Calming down others requires an understanding of human behavior and the causes of anger, either real or perceived. When someone attacks us either verbally or emotionally we tend to react in one of two ways. We can burst out in a fit of anger or simply withdraw and internalize the hurt. This is referred to as the “fight” or “flight” response. It is much easier to deal with the fight or anger behavior. People who internalize repeated abuse are much more difficult to work with.
For this study we will deal with anger and how to deal with it. There are two levels of counseling required. First there is the immediate need to defuse the present anger and next is the longer term program of helping the client overcome the root cause of his/her anger.
Let’s look at a few examples.
Keeping Calm as a Guidance Counselor
As a guidance counselor, teacher X has sent you a student that continuously fails to do the homework and is disruptive in class. You look down at the record and see that he/she has gotten D’s for the past three marking periods. The student lashes out, blaming the teacher for picking on him/her.
He/she starts pounding on the desk and is raising his/her voice against the teacher. You should listen attentively with compassion to the student. Be supportive and try to have him/her tell you what is really bothering them. Let the student speak and tell you why he/she came to you in the first place.
What you are truly trying to find out is the extent to which he/she understands the root cause of the problem. You already know why the student didn’t do his/her homework. It was for lack of knowing “how” to do it. Your follow up in phase two would be to arrange for some kind of mentor to help the student.
Keeping Calm After a Professional Loss
You lose your job and come home and tell your partner. You lash out against your boss and how unfair it was, that you were doing your job well. Your voice is trembling and sparks are flying, He/she sits down beside you and listens to your rants and raves.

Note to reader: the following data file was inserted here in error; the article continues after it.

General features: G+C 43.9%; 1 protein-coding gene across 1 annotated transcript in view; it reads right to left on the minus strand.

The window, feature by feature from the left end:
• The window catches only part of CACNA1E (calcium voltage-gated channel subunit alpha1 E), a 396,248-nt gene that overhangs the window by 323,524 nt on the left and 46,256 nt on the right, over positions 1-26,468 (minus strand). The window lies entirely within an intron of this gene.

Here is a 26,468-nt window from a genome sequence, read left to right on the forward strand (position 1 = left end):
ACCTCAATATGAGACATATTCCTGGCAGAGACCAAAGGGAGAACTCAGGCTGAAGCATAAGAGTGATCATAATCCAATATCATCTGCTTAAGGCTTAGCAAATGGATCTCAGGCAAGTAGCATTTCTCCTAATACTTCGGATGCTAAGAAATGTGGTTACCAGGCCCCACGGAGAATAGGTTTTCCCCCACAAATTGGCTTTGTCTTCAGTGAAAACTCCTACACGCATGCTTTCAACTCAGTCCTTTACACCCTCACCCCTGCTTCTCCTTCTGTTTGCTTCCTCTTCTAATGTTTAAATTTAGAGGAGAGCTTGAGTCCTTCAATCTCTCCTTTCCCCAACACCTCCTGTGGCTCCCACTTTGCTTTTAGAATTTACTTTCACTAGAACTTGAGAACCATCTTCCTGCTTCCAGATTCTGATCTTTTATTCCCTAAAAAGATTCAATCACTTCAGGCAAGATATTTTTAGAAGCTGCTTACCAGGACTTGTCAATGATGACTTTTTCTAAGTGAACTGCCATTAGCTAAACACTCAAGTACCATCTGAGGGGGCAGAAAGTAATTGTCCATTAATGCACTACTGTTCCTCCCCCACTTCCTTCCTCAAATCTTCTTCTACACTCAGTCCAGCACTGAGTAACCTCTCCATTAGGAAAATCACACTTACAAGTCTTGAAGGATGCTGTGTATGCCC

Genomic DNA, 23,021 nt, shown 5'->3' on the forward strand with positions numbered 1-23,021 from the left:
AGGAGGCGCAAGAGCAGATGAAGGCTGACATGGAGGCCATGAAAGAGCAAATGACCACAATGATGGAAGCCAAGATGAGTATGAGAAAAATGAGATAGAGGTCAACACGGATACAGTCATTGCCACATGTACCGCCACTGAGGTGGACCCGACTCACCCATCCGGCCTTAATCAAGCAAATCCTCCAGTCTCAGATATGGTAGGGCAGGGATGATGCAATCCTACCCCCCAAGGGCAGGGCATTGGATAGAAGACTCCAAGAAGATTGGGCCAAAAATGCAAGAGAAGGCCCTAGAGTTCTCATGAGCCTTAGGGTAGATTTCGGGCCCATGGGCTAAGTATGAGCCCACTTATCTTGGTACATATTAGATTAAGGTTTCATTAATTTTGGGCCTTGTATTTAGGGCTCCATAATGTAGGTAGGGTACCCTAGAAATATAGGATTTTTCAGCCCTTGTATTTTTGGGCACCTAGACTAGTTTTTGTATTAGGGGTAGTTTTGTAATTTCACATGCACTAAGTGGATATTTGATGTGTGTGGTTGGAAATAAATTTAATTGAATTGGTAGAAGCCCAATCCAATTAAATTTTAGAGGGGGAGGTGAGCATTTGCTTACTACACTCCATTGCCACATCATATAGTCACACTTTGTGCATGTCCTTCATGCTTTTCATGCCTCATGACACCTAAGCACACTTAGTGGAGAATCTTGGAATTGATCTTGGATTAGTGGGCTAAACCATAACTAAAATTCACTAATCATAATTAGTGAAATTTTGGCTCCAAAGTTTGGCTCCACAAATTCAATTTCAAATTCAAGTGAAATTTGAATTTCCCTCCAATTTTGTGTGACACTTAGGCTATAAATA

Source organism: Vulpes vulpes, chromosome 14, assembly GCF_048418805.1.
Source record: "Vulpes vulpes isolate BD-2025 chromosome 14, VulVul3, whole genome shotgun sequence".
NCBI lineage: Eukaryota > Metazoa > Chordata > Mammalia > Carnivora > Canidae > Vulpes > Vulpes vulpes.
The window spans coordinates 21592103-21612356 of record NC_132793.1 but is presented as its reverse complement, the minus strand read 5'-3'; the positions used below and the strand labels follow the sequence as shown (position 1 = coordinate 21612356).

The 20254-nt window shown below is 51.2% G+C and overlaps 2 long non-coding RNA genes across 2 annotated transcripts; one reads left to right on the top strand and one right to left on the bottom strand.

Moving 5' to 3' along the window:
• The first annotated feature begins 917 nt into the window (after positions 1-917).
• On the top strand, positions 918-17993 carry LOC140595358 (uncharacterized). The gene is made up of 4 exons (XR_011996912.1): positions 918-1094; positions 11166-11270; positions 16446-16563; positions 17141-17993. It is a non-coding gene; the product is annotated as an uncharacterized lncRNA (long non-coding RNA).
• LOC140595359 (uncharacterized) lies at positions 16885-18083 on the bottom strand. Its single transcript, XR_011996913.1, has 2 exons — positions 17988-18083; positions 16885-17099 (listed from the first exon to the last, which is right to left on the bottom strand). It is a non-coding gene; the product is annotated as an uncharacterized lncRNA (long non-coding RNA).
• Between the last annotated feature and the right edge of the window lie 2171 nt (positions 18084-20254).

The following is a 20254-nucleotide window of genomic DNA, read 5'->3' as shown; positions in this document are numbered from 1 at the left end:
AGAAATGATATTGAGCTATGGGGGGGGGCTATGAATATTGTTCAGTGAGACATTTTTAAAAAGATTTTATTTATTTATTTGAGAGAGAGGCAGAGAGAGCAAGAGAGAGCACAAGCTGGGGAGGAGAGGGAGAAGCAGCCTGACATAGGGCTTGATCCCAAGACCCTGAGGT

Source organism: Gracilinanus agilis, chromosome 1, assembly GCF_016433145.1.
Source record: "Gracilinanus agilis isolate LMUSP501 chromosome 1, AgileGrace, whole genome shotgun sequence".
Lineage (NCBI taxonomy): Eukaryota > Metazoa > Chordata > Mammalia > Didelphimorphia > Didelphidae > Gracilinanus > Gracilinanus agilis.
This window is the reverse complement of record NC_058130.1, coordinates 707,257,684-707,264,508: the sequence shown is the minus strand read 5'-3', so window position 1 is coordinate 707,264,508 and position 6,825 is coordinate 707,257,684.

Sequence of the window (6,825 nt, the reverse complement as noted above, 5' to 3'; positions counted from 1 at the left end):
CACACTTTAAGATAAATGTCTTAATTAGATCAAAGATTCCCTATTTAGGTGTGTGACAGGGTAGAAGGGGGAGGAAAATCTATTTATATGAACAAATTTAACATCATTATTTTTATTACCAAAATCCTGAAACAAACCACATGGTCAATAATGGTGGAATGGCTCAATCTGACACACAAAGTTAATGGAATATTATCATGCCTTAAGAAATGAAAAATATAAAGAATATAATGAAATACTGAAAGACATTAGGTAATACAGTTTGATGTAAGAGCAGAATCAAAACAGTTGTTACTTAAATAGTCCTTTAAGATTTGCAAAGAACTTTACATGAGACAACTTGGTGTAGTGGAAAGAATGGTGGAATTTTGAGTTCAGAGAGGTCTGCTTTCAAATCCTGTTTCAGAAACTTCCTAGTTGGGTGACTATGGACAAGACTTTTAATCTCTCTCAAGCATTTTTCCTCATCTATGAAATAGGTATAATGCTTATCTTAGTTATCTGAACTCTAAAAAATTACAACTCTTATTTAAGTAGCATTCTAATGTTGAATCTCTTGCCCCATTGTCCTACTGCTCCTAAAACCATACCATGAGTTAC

He/she shows a deep empathy for you and tells you that things will get better. Yet deep down he/she knows that you have been having trouble on the job for some time. He/she knows that it was your attitude that was the root cause of your dismissal.
After you’ve calmed down and at a later time, your partner will gently help you to understand that your attitude is just as important as doing the job well.
Calming Down and What Anger Really Means
In most situations, anger is the outward expression of a deeper seated problem. The bouts of anger will persist and intensify unless you are able to help the person look at his/her behavior and discover what is setting off these outbursts. Often it stems from parental rejection or the opposite of unrealistic expectations for success.
These attitudes often carry on into adulthood and adult relationships. Calming down others is the first step. Being supportive and empathetic is necessary but it must be followed by a program that will help the person remove negative self behaviors and attitudes and replace them with positive ones.
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